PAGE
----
Can you see which tile is the odd one out in this design? Using the basic tile, can you make a repeating pattern to decorate our wall?

Can you recreate this Indian screen pattern? Can you make up similar patterns of your own?

This practical activity challenges you to create symmetrical designs by cutting a square into strips.

Using a loop of string stretched around three of your fingers, what different triangles can you make? Draw them and sort them into groups.

We have a box of cubes, triangular prisms, cones, cuboids, cylinders and tetrahedrons. Which of the buildings would fall down if we tried to make them?

It's hard to make a snowflake with six perfect lines of symmetry, but it's fun to try!

Follow these instructions to make a five-pointed snowflake from a square of paper.

For this activity which explores capacity, you will need to collect some bottles and jars.

Have you noticed that triangles are used in manmade structures? Perhaps there is a good reason for this? 'Test a Triangle' and see how rigid triangles are.

We can cut a small triangle off the corner of a square and then fit the two pieces together. Can you work out how these shapes are made from the two pieces?

In this activity focusing on capacity, you will need a collection of different jars and bottles.

Explore the triangles that can be made with seven sticks of the same length.

Try continuing these patterns made from triangles. Can you create your own repeating pattern?

Can you make five differently sized squares from the tangram pieces?

Make a chair and table out of interlocking cubes, making sure that the chair fits under the table!

A brief video looking at how you can sometimes use symmetry to distinguish knots. Can you use this idea to investigate the differences between the granny knot and the reef knot?

Watch this "Notes on a Triangle" film. Can you recreate parts of the film using cut-out triangles?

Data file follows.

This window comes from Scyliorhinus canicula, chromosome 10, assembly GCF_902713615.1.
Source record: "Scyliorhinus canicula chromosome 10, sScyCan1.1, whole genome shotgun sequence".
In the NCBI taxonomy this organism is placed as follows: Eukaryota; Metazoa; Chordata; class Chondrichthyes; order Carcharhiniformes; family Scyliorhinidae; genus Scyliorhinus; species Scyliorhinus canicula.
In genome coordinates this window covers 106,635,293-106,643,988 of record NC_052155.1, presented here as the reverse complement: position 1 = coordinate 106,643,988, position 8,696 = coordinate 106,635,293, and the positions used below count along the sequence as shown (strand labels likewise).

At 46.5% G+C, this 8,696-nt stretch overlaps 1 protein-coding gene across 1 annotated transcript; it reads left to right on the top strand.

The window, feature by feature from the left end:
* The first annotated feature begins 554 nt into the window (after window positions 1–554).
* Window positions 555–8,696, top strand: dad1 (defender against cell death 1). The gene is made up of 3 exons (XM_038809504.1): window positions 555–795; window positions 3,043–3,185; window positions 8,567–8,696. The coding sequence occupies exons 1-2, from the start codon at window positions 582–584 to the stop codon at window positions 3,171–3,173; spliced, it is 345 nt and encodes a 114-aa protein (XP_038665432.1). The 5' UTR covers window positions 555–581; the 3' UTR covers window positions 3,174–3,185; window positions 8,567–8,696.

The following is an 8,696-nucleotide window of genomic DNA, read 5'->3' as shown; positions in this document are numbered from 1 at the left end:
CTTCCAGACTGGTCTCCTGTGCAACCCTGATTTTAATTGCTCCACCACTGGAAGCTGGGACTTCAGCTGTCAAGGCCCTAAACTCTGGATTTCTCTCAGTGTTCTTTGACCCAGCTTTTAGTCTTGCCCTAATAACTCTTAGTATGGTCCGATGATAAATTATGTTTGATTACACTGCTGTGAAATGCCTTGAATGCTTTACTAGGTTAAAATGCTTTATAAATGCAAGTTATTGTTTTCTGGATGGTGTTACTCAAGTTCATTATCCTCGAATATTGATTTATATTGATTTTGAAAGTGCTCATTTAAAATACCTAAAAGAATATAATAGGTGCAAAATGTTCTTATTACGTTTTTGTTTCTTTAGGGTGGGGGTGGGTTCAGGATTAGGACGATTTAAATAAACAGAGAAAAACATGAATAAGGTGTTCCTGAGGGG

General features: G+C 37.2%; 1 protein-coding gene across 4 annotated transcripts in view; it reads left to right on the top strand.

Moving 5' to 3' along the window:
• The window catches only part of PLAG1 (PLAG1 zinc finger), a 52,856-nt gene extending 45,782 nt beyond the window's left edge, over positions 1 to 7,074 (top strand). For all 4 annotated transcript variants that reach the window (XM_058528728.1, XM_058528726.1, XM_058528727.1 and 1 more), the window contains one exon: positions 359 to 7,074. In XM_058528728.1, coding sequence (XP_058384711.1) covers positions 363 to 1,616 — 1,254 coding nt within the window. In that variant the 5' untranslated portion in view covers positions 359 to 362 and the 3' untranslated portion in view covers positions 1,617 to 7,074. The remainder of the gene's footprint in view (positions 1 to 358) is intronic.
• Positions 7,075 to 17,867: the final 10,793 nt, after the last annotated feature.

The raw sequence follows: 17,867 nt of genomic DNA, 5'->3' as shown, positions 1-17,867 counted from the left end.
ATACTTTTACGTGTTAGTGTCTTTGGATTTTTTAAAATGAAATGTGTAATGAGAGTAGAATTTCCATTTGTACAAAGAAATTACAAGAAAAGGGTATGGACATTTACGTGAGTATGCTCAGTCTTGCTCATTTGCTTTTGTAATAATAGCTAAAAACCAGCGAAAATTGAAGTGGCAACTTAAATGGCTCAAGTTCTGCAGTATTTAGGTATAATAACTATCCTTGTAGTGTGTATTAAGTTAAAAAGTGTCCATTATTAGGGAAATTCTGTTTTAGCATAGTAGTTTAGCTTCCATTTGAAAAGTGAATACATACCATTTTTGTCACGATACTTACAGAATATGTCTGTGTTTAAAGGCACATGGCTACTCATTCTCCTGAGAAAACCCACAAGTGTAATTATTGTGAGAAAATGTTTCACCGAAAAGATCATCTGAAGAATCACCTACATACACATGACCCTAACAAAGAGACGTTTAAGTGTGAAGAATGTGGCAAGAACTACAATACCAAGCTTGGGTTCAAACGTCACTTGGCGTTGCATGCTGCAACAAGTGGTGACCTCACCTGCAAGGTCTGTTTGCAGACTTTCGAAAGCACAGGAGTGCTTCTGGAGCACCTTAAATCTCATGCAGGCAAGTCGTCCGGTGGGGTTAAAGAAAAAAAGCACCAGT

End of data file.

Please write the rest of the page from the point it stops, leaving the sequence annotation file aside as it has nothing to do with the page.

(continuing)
Can you make a rectangle with just 2 dominoes? What about 3, 4, 5, 6, 7...?

You will need a long strip of paper for this task. Cut it into different lengths. How could you find out how long each piece is?

What happens to the area of a square if you double the length of the sides? Try the same thing with rectangles, diamonds and other shapes. How do the four smaller ones fit into the larger one?

Have a go at drawing these stars which use six points drawn around a circle. Perhaps you can create your own designs?

If you'd like to know more about Primary Maths Masterclasses, this is the package to read! Find out about current groups in your region or how to set up your own.

This problem focuses on Dienes' Logiblocs. What is the same and what is different about these pairs of shapes? Can you describe the shapes in the picture?

Looking at the picture of this Jomista Mat, can you decribe what you see? Why not try and make one yourself?

Can you fit the tangram pieces into the outline of this telephone?

Can you fit the tangram pieces into the outline of this junk?

Can you fit the tangram pieces into the outline of Wai Ping, Wah Ming and Chi Wing?

This practical problem challenges you to create shapes and patterns with two different types of triangle. You could even try overlapping them.

Can you fit the tangram pieces into the outlines of these clocks?

Can you fit the tangram pieces into the outlines of Mai Ling and Chi Wing?

Can you fit the tangram pieces into the outline of this shape. How would you describe it?

Can you fit the tangram pieces into the outlines of the candle and sundial?

Can you fit the tangram pieces into the outlines of the workmen?

Can you lay out the pictures of the drinks in the way described by the clue cards?

Can you fit the tangram pieces into the outlines of the chairs?

Can you fit the tangram pieces into the outlines of the lobster, yacht and cyclist?

Can you fit the tangram pieces into the outline of Little Fung at the table?

Can you fit the tangram pieces into the outline of this brazier for roasting chestnuts?

Can you fit the tangram pieces into the outlines of these people?

Can you fit the tangram pieces into the outline of the child walking home from school?

Can you fit the tangram pieces into the outline of Little Ming playing the board game?

Watch the video to see how to fold a square of paper to create a flower. What fraction of the piece of paper is the small triangle?

How can you make a curve from straight strips of paper?

In how many ways can you fit two of these yellow triangles together? Can you predict the number of ways two blue triangles can be fitted together?

Have you ever noticed the patterns in car wheel trims? These questions will make you look at car wheels in a different way!

Exploring and predicting folding, cutting and punching holes and making spirals.

Make a cube out of straws and have a go at this practical challenge.

Make new patterns from simple turning instructions. You can have a go using pencil and paper or with a floor robot.